Crowley Maritime Corporation and Massachusetts Maritime Academy (MMA) will create a first-of-its-kind training and workforce development program dedicated specifically to the New England region’s offshore wind energy industry.
The partnership, which was announced during the International Offshore Wind Partnering Forum (IPF) conference, will enable the strategic and continued growth of a qualified workforce in the U.S. offshore wind industry, including sea safety and survival instruction.
The program will be certified by the Global Wind Organisation (GWO), a non-profit that sets international standards for safety training.
The academy will coordinate with Relyon Nutec, the world’s largest provider of specialized instruction for energy and industrial sectors, to deliver the courses.
“Crowley and MMA are leaders in the maritime industry, and the joint program will help us build the next generation employee serving in the offshore wind industry,” said Jeff Andreini, vice president, Crowley New Energy. “This partnership will provide workers the skills and knowledge they need, and together we help create cleaner energy sources in the U.S.”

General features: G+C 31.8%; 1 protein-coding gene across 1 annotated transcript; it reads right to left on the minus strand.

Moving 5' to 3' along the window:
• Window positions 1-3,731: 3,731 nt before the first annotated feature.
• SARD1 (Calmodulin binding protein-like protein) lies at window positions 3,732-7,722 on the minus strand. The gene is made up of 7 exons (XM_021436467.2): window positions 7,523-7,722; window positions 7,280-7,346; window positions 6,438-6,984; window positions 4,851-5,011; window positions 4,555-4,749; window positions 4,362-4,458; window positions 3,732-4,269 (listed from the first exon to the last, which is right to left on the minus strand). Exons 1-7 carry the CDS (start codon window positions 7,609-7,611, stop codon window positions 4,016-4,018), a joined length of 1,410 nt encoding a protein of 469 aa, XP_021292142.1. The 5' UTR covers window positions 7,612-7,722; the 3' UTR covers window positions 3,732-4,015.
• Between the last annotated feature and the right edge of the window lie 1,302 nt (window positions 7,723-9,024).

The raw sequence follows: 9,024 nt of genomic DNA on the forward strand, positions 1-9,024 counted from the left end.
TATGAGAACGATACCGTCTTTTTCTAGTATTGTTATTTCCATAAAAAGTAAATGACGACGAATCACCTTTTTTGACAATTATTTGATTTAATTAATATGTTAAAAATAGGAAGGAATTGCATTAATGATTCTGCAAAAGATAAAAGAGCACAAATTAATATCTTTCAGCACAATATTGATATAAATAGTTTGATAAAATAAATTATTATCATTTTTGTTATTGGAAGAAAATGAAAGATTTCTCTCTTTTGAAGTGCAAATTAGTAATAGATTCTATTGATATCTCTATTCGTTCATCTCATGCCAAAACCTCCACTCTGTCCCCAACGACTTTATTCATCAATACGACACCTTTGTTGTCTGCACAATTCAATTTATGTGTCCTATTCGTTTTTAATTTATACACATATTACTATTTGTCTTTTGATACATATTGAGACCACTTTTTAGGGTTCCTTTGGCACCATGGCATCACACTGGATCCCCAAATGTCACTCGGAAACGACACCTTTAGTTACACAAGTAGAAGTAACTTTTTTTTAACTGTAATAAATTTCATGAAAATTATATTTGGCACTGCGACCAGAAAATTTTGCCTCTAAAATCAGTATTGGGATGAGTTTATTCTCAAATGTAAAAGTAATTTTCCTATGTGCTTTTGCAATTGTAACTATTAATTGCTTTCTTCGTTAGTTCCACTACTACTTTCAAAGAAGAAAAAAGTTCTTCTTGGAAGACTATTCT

In addition, Crowley – a longtime supporter of the nation’s maritime academies – will continue to provide scholarships, internships and hands-on learning for MMA cadets, including those at sea and at the recently created Maritime Center for Responsible Energy (MCRE) on the academy’s campus in Buzzards Bay, Mass.
“Partnering with industry leaders is critical to our program at MMA. We’re especially proud to team up with Crowley to help prepare the workforce for opportunities in the offshore wind industry,” said Rear Admiral Francis X. McDonald, USMS, president of the Massachusetts Maritime Academy.
“Training and internships will help our cadets gain expertise and experience, which will be critical as they pursue careers in this growing field.”
Going beyond training, the partnership also will direct resources to create outreach programs and workforce development for underrepresented population groups, specifically in Massachusetts Gateway Cities. Those communities are rebuilding urban centers with unrealized potential and past industrial bases.